The Annals of Statistics
- Ann. Statist.
- Volume 37, Number 6A (2009), 3099-3132.
Identifiability of parameters in latent structure models with many observed variables
While hidden class models of various types arise in many statistical applications, it is often difficult to establish the identifiability of their parameters. Focusing on models in which there is some structure of independence of some of the observed variables conditioned on hidden ones, we demonstrate a general approach for establishing identifiability utilizing algebraic arguments. A theorem of J. Kruskal for a simple latent-class model with finite state space lies at the core of our results, though we apply it to a diverse set of models. These include mixtures of both finite and nonparametric product distributions, hidden Markov models and random graph mixture models, and lead to a number of new results and improvements to old ones.
In the parametric setting, this approach indicates that for such models, the classical definition of identifiability is typically too strong. Instead generic identifiability holds, which implies that the set of nonidentifiable parameters has measure zero, so that parameter inference is still meaningful. In particular, this sheds light on the properties of finite mixtures of Bernoulli products, which have been used for decades despite being known to have nonidentifiable parameters. In the nonparametric setting, we again obtain identifiability only when certain restrictions are placed on the distributions that are mixed, but we explicitly describe the conditions.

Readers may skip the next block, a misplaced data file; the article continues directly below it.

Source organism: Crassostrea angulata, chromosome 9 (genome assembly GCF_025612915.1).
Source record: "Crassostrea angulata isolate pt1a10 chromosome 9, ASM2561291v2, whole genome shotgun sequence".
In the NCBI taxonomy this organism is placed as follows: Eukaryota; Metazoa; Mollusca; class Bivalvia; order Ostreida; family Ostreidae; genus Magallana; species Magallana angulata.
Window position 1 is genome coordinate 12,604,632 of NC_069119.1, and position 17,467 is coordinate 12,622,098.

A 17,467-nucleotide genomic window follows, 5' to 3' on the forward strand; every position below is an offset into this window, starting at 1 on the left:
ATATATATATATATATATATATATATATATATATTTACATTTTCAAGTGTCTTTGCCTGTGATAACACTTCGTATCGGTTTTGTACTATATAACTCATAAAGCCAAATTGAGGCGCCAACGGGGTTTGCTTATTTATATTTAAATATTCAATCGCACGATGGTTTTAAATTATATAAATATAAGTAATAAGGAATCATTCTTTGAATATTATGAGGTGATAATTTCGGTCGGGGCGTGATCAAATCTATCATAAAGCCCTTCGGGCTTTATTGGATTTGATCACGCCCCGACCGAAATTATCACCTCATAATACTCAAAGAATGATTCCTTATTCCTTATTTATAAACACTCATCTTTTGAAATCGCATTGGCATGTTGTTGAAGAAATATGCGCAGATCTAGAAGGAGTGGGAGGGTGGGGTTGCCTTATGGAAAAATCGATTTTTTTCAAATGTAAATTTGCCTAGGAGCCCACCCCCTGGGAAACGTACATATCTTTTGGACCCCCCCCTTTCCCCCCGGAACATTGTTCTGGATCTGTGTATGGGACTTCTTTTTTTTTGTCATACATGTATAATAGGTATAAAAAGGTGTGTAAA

Ann. Statist. Volume 37, Number 6A (2009), 3099-3132.
First available in Project Euclid: 17 August 2009
Permanent link to this document
Digital Object Identifier
Mathematical Reviews number (MathSciNet)
Zentralblatt MATH identifier
Allman, Elizabeth S.; Matias, Catherine; Rhodes, John A. Identifiability of parameters in latent structure models with many observed variables. Ann. Statist. 37 (2009), no. 6A, 3099--3132. doi:10.1214/09-AOS689. http://projecteuclid.org/euclid.aos/1250515381.